Against Enns claim, inerrancy is not theoretical at all. It’s pre-theoretical. Roy Clouser expounds on this in his book Myth of Religious Neutrality. I can summarize with his statement, “every theory either explicitly contains some divinity belief or presupposes one.” It means that not only is inerrancy a divinity belief that controls the doctrinal systems exegeted from Scripture, but the denial of inerrancy is also a divinity belief that controls how Peter Enns exegetes Scripture.

Clouser goes on, “…the exercise of theoretical reason is always regulated and directed by some per se divinity belief so that reason is not autonomous nor is theorizing religiously neutral … the essential core of [a divinity belief] is to [be] unconditionally non-dependent on reality.” Hodge and Warfield claim that divine inspiration is meaningless if it is not true. So inerrancy isn’t dependent on human writers, but on how God relates to mankind. Does God relate to us through truth or error?

Both Enns’ view and the Reformed view of Inspiration entail a presupposition concerning error. In the former, inspiration may entail error; in the latter view, inspiration may not entail error. And though Enns may believe he’s disproven inerrancy by appealing to certain portions of Scripture as being prima facie incongruous, the belief that error is or is not entailed in divine inspiration, is presupposed. Why? Because we can’t subject the divine inspiration of God to human truth tests. And that’s the point. We must pre-suppose!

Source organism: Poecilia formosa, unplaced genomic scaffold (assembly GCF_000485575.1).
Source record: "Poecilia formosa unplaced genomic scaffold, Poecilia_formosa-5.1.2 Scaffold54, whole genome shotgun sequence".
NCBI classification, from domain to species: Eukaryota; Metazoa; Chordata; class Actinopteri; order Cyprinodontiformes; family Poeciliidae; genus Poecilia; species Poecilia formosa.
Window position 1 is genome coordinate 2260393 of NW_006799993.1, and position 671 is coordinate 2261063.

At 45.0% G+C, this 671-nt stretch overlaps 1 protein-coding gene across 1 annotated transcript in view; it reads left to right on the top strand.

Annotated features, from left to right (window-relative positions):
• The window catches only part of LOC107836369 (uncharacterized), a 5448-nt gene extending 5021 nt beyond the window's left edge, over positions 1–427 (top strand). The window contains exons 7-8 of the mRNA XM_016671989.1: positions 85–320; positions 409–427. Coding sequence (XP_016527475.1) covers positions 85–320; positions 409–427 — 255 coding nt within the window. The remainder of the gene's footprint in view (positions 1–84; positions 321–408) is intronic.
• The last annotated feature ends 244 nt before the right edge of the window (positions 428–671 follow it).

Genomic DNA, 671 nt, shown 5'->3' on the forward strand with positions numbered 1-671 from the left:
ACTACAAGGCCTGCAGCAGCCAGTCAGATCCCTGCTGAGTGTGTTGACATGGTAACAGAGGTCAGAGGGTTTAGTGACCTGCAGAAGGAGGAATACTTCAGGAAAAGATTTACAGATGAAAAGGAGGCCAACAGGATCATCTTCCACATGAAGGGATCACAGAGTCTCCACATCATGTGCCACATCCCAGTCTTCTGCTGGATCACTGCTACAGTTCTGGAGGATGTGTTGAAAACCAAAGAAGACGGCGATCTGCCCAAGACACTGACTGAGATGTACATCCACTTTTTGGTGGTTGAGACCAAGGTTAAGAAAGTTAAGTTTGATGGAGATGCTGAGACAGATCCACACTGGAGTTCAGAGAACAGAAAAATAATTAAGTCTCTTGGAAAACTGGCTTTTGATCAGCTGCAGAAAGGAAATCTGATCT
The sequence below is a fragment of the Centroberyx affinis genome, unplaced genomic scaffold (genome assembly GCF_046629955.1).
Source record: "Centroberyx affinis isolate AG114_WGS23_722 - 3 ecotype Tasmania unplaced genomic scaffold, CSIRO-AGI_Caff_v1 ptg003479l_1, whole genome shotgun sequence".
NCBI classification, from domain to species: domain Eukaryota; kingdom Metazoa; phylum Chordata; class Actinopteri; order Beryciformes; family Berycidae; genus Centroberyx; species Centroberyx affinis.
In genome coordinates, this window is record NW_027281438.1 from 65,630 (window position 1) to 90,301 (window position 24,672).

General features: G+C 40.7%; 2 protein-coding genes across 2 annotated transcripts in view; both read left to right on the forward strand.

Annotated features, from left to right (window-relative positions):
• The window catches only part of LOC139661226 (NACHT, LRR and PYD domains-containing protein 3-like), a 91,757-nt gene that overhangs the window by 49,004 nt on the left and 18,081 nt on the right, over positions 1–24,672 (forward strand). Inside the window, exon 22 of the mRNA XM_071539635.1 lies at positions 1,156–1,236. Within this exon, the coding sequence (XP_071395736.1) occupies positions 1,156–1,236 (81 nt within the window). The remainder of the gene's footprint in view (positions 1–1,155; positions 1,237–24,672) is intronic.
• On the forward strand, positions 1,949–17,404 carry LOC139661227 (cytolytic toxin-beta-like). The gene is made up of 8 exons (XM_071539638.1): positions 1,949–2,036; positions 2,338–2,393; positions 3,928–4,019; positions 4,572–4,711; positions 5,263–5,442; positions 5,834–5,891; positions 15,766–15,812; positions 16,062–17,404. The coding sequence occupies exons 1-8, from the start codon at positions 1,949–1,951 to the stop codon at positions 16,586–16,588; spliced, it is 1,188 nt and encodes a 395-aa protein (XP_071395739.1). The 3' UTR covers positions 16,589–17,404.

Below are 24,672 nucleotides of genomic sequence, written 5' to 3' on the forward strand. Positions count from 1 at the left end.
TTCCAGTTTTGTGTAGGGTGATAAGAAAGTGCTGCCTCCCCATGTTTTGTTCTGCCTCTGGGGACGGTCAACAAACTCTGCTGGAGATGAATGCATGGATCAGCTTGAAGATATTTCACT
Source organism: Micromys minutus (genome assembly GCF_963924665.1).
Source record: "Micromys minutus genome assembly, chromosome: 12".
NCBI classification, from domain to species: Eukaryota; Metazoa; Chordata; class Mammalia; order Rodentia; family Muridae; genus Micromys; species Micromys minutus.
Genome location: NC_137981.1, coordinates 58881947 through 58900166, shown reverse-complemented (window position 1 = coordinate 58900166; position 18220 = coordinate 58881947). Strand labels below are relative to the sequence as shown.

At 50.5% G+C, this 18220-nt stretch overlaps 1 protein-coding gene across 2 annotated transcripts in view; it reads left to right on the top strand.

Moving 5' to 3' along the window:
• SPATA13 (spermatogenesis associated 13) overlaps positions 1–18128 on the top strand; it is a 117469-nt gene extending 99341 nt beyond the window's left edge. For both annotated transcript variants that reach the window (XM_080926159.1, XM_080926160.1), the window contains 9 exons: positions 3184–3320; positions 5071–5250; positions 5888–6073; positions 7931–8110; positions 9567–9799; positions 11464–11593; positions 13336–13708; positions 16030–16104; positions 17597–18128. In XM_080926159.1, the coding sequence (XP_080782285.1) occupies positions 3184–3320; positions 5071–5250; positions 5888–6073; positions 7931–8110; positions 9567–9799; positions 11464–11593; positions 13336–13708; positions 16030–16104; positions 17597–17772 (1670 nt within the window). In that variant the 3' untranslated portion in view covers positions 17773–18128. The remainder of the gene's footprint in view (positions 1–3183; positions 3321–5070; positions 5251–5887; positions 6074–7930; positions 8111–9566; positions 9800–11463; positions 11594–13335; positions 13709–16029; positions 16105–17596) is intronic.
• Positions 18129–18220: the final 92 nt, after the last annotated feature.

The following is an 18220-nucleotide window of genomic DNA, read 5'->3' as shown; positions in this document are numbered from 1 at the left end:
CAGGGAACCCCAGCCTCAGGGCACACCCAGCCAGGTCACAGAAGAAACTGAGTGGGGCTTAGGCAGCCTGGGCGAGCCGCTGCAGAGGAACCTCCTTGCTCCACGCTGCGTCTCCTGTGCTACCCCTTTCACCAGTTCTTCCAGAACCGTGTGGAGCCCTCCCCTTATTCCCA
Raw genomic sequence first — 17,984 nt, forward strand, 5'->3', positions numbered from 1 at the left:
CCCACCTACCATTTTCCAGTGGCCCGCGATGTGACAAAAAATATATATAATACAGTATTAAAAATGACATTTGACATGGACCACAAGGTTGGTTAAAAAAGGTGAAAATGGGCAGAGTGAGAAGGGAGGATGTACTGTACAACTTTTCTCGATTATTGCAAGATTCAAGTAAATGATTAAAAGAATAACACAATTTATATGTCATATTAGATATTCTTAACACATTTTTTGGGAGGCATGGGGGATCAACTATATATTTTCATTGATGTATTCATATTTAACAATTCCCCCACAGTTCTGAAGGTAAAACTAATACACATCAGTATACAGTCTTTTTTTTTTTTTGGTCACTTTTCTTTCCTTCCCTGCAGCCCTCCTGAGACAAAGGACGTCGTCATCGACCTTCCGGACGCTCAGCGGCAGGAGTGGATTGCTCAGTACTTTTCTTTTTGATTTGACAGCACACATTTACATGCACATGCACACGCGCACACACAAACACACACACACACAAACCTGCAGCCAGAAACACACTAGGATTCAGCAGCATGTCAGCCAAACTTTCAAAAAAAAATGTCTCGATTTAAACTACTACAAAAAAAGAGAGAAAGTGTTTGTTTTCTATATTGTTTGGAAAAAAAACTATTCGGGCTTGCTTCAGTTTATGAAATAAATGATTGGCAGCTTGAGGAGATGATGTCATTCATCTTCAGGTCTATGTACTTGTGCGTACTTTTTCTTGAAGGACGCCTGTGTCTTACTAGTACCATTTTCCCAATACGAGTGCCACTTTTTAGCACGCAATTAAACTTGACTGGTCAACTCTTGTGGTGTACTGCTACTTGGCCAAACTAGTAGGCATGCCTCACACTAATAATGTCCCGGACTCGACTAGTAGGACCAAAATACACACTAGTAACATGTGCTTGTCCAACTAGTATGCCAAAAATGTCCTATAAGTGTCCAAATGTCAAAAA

Why does this matter?

Well, that depends (at least in part) on Romans 13. Enns wants to argue that only teachings related to faith and salvation are truthful passages. But Romans 13 does indeed teach something concerning salvation. That is, a warning, “whoever resists the authority has opposed the ordinance of God; and they who have opposed will receive condemnation upon themselves.” But how does this square with Acts 5:29 or with Romans 8:1?

What’s being asked of libertarians when we’re confronted with the question, “what about Romans 13?” is not simply a question about our position on obeying civil magistrates; it goes deeper. It’s a question about what we believe about authority itself.

If Enns is correct, then we can essentially ignore Romans 13 as not being relevant in today’s context. But to what end can we take this especially with a passage which has a blatant warning concerning faith and salvation? It seems, according to Enns’ own standard, that this text can’t be written off as erroneous. On the other hand, if inerrancy is correct, then in light of the warning Paul gives, it’s imperative that we be sober-minded. Certainly, it could be said, that the myriad explanations for Romans 13 is evidence enough that it’s both a difficult passage and quite relevant.